BST – Kadir Has Üniversitesi – CIES | www.academia.edu |
Turkey signed two significant energy agreements at the end of 2011. As a consequence, theseaccords set off a new competition for natural gas-centered energy projects around Turkey. Russia, Azerbaijan, Ukraine, Iran and the European Union are the main actors in this contest.This paper aims to assess all the related and ensuing developments in the Black Sea Regionthrough the lenses of Turkey’s role, strategy and priorities.
The Black Sea region has gained much importanceover the last two decades as it has become hostto alternative routes for the transportation of Caspian, Central Asian and even Middle Easternhydrocarbon resources to European Union (EU)countries. The fundamental constituents of thisnetwork are regional countries, as consumer andtransit countries, suppliers of neighboring regionsand consumer countries of the EU.
In additionto the particular energy policies of individualcountries in the network, the EU approaches theenergy issue within the cooperation schemes of the European Neighbourhood Policy (ENP) andEastern Partnership (EaP) initiative. At this point,two actors stand out among the others in the Black Sea region as a transit region between suppliersand consumers: the Russian Federation and Turkey.The expectations, needs and roles of these twocountries, critical to issues related to the Black searegion, differ widely from each other. While Russiais both a reserve and a transit country, Turkey is aconsumer and a transit country.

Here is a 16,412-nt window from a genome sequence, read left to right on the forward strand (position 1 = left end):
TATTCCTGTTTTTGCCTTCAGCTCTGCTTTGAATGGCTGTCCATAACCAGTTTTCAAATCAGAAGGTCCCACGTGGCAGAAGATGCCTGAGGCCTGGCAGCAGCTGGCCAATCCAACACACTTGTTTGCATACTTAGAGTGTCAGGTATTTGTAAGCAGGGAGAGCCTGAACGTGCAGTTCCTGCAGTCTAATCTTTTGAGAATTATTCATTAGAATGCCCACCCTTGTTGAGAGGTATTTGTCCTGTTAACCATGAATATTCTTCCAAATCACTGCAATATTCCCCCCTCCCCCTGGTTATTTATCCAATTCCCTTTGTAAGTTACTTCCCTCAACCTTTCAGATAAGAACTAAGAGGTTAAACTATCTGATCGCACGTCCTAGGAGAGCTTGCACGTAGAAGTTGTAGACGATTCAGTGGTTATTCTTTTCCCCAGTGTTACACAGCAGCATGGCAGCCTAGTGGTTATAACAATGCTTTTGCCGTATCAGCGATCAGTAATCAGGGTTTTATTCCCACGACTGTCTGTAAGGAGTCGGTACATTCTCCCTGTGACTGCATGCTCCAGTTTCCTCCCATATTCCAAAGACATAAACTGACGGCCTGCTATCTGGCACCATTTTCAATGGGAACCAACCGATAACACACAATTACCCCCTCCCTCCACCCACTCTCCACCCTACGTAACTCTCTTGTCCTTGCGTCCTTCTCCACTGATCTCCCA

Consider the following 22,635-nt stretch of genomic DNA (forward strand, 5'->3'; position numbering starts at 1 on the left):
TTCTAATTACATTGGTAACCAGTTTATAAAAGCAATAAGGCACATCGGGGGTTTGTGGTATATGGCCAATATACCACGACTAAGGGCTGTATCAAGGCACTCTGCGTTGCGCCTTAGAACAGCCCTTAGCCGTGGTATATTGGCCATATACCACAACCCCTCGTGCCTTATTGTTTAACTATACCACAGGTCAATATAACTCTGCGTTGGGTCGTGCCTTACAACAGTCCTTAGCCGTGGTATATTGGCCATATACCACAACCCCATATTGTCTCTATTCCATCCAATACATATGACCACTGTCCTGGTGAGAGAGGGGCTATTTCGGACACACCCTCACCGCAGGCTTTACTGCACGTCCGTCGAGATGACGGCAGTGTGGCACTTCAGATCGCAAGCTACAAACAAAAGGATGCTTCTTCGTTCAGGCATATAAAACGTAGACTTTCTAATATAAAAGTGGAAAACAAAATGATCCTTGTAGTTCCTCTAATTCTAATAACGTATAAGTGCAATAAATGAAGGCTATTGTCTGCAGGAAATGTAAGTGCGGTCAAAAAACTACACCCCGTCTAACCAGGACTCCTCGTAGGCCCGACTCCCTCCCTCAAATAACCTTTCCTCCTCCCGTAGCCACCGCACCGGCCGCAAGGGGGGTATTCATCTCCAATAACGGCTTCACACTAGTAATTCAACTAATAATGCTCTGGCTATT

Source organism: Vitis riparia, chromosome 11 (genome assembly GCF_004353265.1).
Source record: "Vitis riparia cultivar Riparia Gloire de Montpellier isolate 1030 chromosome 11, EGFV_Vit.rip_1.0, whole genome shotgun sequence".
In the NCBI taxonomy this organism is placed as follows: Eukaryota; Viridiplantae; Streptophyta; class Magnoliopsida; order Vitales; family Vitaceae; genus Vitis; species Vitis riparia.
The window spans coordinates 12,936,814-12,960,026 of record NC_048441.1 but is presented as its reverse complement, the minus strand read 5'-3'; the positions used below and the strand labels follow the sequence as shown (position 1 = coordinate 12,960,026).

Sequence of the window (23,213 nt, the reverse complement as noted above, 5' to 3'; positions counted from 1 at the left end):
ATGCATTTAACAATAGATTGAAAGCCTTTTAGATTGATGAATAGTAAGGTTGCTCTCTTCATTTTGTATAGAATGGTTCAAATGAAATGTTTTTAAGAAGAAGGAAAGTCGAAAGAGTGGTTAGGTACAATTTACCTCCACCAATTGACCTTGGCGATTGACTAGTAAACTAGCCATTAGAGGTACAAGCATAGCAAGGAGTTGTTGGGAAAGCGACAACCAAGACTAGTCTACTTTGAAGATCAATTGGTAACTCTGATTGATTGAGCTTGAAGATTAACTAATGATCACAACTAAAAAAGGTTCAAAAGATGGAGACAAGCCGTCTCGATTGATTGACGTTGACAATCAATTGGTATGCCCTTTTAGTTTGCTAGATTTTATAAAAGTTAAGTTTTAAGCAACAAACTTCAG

Turkey’s increasing demand for energy and its dependency on foreignresources places it in a different position thanRussia. Both countries’ relations with the EU also bring new dimensions to this diversity. Despitesome commonalities in approaching regional issues,Turkey has distinguished itself from Russia on such issues as security and regional configurations with its collaborative actions with the UnitedStates (US) and other Western powers. Despite allof these differences, since the early 2000s Turkeyand Russia have developed an economic and tradecentered relationship. Energy, on the other hand, brings a regional dimension as the driving force of this bilateral cooperation.
Although this cooperation has caused Turkey to become energy dependent, political cooperation,in addition to economic and trade cooperation, between the two countries has generated importantregional impact. In this regard, the Black Sea region is defined as a non-regionalized area under the infiuence/control of these two actors.
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